“The AHA is concerned that aggressive FCA investigations are being initiated upon the discovery of evidence of a mistake or overutilization, making FCA enforcement through negotiated “settlement” a self-fulfilling prophecy.”

 Citing a “kyphoplasty” initiative current being pursued by at least one U.S. Attorney’s Office, the AHA stated:

 “. . . notwithstanding the fact that kyphoplasty claims have long been subject to changing and ambiguous regulations and guidelines, the kyphoplasty initiative appears to observers to rely on data mining to establish a presumption that hospitals are liable for “knowing” violations of the civil FCA and subject to treble damages and penalties. Targets of the initiative have received letters disconcertingly similar to letters written prior to the issuance of the original “Holder Memo” in 1998 (Guidance on the Use of False Claims Act in Civil Health Care Matters).” (emphasis added).

As the AHA noted, the threat of an FCA action, and its accompanying liability, forces hospitals to incur specialized legal counsel and outside forensic accountants in order to defend the hospital’s interests.  As a result, some hospitals elect to settle the allegations rather than litigate the issues.  In recent years, our law firm has noted a significant shift in the government’s reliance on data-mining in its development of administrative, civil and even criminal cases.  We share the AHA’s concerns in the regard.  The over-reliance on data mining in the targeting of defendants may lead to a presumption of guilt before any examination of the medical records and association documentation has occurred.  Notably, Robert W. Liles, a Managing Partner at Liles Parker was instrumental in the drafting and implementation of the “Holder Memo.”  A number of our attorneys have extensive experience working on False Claims Act cases.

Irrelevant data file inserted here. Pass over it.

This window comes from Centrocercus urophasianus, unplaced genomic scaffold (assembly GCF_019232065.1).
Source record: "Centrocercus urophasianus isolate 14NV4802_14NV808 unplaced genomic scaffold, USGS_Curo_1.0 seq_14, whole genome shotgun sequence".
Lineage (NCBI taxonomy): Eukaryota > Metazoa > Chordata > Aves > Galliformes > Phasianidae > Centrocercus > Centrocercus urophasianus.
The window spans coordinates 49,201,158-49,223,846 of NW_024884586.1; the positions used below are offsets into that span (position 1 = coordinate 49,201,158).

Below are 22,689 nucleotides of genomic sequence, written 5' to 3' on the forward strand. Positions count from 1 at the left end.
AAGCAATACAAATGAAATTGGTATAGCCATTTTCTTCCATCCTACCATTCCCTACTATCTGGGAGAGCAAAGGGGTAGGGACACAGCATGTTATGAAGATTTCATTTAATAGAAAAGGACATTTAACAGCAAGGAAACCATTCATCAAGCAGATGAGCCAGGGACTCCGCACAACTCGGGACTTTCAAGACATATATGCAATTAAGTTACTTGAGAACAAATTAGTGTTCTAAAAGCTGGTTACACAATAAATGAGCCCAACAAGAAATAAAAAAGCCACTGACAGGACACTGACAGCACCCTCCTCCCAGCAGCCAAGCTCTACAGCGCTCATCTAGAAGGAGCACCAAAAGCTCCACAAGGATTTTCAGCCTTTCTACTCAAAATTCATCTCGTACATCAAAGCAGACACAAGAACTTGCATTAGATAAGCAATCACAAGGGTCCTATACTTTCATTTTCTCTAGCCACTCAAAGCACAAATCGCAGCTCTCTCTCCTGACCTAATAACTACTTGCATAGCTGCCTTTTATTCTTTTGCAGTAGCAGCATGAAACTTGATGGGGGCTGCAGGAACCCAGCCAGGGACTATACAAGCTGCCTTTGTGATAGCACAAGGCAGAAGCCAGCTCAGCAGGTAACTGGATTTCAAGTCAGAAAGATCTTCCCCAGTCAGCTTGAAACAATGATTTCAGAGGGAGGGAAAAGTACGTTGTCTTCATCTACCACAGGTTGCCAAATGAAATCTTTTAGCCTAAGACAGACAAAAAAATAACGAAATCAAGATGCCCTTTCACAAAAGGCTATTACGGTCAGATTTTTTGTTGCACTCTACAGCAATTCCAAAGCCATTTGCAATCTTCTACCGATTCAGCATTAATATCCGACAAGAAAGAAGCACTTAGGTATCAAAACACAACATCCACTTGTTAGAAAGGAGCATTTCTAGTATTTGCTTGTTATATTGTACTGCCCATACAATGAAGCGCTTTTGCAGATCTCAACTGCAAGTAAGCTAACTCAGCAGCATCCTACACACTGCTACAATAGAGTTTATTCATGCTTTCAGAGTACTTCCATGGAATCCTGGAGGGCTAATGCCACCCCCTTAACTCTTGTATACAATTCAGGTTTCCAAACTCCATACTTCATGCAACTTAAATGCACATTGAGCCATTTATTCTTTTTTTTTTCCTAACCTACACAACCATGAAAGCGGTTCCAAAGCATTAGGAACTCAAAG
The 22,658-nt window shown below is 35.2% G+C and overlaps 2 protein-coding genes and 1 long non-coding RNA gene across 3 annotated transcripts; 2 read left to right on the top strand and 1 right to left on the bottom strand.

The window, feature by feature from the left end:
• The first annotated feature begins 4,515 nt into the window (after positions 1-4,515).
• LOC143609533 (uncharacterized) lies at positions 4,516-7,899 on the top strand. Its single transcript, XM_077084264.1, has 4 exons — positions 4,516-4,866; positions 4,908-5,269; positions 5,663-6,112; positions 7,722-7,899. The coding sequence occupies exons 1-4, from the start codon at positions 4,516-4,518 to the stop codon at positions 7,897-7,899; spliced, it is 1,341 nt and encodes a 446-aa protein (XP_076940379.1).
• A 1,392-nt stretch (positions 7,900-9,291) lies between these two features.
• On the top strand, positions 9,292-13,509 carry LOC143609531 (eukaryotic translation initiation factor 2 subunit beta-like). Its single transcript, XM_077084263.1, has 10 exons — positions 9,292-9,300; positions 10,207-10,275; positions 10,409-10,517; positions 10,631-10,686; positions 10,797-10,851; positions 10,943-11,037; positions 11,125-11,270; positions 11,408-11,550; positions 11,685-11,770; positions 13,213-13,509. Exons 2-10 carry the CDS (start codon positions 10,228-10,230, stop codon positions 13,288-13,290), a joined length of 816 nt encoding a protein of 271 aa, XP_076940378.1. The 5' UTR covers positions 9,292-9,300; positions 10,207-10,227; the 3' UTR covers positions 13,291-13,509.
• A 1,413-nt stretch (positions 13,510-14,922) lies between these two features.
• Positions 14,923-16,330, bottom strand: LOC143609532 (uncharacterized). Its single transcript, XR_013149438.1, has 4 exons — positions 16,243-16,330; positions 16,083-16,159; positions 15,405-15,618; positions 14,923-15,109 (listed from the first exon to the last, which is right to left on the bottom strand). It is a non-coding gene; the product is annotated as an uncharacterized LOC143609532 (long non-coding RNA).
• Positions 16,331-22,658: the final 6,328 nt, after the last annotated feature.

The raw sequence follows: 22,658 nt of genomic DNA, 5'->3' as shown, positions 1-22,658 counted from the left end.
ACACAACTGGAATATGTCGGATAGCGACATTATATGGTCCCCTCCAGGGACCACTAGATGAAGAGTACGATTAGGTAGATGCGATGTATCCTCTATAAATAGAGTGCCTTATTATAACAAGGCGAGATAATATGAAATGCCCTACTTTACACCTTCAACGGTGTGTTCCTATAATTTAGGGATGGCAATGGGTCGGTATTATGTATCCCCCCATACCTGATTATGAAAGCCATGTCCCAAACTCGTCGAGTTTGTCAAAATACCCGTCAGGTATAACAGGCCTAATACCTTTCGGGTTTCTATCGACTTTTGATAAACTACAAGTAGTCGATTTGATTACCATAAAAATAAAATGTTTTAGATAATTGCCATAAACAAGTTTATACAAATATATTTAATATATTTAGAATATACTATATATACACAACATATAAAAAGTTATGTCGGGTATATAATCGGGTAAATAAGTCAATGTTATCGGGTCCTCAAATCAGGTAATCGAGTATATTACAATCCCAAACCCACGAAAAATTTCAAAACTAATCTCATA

Robert Liles health care attorneyA number of Liles Parker attorneys have extensive experience handling False Claims Act cases, including those brought under the Act’s Qui Tam provisions (commonly referred to as its “whistleblower”provisions).  Should you have questions regarding the False Claims Act, give us a call for a complimentary consultation.  We can be reached at: 1 (800) 475-1906.